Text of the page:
I have always been spellbound by photography. It all started when my parents took me to a lecture/slide show of a photographer when I was little. I still remember clearly being so affected by a photograph of a white horse in an emerald green field, shot in moody, misty Irish light. It as so evocative and therefore powerful! When I was younger I had a cool Minolta camera and shot lots of black and white film. When I started to get interested in blogs and started writing my own blog about art, and my own art, I really needed to learn how to shoot good photos of my work. I took an intensive course at Maine Media, and really learned how to negotiate my then new Nikon D7000. I have learned so much, but still feel that I don't capture the subtle surface quality of my paintings. So I continue to practice and study and admire other photographers. The one piece of advice that has guided me all along is "When you are photographing anything, you are photographing light." I wish I could remember who said that. Maybe Stieglitz, or Ansel Adams. But that has given me plenty to think about and strive for in my photos. I think the biggest motivation to make photographs for me is to capture the moments of life that are so fleeting and precious, just because they are so ephemeral. Taking photos makes me stop and really look. I also have a good friend, Suzanne Merritt who wrote an e-book called Flow-tography, (check it out http://www.youtube.com/watch?v=Ax-ojusIAXM) who has taught me so much over the years about slowing down to see and use photography as a spiritual practice. All of this influences and enriches my life and work daily. A camera is a really good way to develop your eye as an artist.
Where do you see your work heading in the next 10 years?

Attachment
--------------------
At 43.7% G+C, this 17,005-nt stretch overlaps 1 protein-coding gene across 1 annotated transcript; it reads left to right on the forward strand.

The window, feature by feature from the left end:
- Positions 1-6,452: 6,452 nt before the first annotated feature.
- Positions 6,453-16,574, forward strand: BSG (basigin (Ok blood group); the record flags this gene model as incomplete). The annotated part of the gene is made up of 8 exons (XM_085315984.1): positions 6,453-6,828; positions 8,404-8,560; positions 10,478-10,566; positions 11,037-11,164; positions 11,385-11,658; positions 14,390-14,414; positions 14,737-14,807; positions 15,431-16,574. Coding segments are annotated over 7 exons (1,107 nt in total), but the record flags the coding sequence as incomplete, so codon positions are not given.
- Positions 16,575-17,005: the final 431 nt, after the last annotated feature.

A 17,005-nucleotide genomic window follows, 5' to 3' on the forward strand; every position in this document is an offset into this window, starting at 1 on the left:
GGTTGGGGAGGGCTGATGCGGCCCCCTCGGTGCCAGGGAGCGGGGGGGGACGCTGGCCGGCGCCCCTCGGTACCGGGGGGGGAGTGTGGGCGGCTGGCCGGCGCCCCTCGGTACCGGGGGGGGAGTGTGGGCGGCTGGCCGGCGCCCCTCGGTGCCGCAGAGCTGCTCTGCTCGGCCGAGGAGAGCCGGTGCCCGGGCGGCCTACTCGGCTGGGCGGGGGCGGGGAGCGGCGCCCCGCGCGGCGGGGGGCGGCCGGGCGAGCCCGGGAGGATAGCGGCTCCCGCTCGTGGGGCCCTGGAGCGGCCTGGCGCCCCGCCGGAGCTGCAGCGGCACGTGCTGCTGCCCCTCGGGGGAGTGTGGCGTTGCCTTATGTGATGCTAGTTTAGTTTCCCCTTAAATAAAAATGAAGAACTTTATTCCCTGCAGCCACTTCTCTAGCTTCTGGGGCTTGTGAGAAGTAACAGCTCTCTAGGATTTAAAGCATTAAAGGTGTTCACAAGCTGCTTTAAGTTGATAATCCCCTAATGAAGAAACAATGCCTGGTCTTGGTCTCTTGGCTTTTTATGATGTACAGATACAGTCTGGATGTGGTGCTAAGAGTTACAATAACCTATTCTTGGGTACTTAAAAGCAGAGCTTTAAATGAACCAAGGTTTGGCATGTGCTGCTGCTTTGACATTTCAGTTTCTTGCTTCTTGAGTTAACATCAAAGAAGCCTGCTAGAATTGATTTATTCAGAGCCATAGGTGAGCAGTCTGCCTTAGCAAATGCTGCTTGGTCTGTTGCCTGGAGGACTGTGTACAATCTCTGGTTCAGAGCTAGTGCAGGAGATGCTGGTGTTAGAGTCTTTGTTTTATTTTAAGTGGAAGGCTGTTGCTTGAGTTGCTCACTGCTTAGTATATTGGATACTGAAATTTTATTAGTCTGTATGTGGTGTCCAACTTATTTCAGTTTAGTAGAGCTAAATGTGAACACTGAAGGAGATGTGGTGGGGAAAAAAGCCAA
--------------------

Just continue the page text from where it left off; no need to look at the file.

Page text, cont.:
As for the next 10 years, I see my work becoming more and more about trying to engage people in my art as a way of relaxing and giving themselves to the refreshment of getting lost in surface intricacy in my paintings and drawings. I feel so strongly that people are exhausted by having to think and reason and analyze all day long. They need some way to let go of the intellectual and just be fascinated by something interesting for awhile. I think that experience actually changes the brain waves somehow, and refreshes the viewer. I also want to go deeper into the mediums of acrylic and watercolor. I love drawing, and want to always work on being better at that. I plan on going deeper into my ceramic work because working in three dimensions improves my gestural facility, and teaches me patience. I would like to do an intensive somewhere focusing on a solid month to persue one idea in my sqeeze-bottle painting series, so I can push further into where that technique can take me. And I want to improve my photography so that it captures the nuances of my work effectively. I guess I will remain busy!